JSH Reporter Summer 2014 - Page 17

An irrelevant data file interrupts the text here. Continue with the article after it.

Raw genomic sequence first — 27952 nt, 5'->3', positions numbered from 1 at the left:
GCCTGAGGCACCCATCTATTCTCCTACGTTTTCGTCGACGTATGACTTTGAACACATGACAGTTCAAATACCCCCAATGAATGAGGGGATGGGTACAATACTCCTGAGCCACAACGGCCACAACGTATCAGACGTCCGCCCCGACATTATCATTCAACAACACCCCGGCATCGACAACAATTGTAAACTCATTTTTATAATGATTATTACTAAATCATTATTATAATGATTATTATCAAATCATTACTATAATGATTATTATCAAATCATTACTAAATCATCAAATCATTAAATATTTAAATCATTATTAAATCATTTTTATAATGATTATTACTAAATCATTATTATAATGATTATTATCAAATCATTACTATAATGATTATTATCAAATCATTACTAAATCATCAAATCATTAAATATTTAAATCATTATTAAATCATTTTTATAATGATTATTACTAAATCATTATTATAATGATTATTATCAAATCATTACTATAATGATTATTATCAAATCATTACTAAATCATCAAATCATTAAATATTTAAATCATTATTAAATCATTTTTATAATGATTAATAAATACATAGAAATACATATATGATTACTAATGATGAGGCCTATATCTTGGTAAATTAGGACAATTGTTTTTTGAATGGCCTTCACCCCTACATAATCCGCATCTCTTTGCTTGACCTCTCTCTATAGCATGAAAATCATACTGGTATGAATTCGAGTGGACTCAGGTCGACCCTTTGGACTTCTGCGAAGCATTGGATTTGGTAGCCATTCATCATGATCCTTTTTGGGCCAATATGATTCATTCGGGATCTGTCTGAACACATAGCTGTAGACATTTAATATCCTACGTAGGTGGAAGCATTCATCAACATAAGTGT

BACKGROUNDCHECKSARTICLE 017 The first step in avoiding liability for negligent hiring is to understand the elements of the claim. To prevail on a negligent hiring claim, a plaintiff must show that: (1) an employment relationship existed, (2) the employee was unfit for the position, (3) the employer knew or should have known the employee was unfit, (4) the employee negligently or intentionally caused the injury, and (5) the employee’s conduct proximately caused the injury.3 Regarding the first element -- employment relationship – employers cannot assume they can escape liability through artful contract language or independent contractor relationships.4 Courts will look at the totality of the facts when determining employment status rather than simply reviewing the language of an employment contract. Second, when determining if an employee is unfit, courts will examine both the nature of the position and the risk the employee posed to those with whom he came in contact.5 A job applicant cannot be deemed unfit solely because of a criminal conviction.6 The third element -- requiring an employer to have knowledge that the employee was unfit – can be satisfied by showing that the employer should have discovered information showing the employee was unfit.7 For instance, in the example of the apartment owner above, the owner should have discovered the handyman’s history of violent crimes by simply checking his references and performing a public information search. Under the fourth element – the employee’s tortious conduct -- an employer is liable only for an employee’s torts. Therefore, if the employee’s actions were not negligent or intentional, a claim for negligent hiring would fail.8 Finally, on the issue of proximate cause, a plaintiff must show that the injuries were caused by a characteristic of the employee which the employer knew might cause harm.9 While applicants with criminal records are legally barred from holding certain positions, there are many others for which they still may be hired. To comply with federal law, a policy cannot blindly reject candidates based on their criminal record. For instance, as arrest and incarceration rates for African Americans and Hispanics exceed those of the general population,1 a hiring policy that rejects any applicant with a criminal history might have a disparate impact on those two protected classes and might violate Title VII of the Civil Rights Act of 1964. Liability can be minimized by fully researching an employee’s criminal background and applying that information to the standards set forth under a properly developed hiring policy. An employer should develop a hiring policy that relies on factors that are job-related. In order to show that an exclusion based on criminal history is a business necessity, the employer must take into account: (1) the nature and gravity of the offense, (2) the time that has passed since the conviction or completion of the sentence and (3) the nature of the job sought.10 Even if a hiring policy does have a disparate impact on a protected group, it might still be legally valid if the requirement is job-related and consistent with business necessity.11 For instance, employees of Company A process credit card information. Therefore, during its hiring process, Company A screens applicants for convictions involving credit card fraud. However, employees of Company B do not have access to customer credit card information. In fact, Company B provides landscaping services and its landscapers do not collect customer payments. As such, Company B would have a difficult time arguing that credit card fraud convictions are related to a business necessity. Thus, while both of the processes for screening applicants can result in a disparate impact on a protected group, only Company A’s policy meets the business necessity requirement. In the above example, Company A considered “conviction” records rather than “arrest” records. An arrest does not necessarily establish that a criminal act has been committed. In fact, many arrests do not result in criminal charges, or the charges are dismissed for a variety “TO COMPLY WITH FEDERAL LAW, A POLICY CANNOT BLINDLY REJECT CANDIDATES BASED ON THEIR CRIMINAL RECORD.”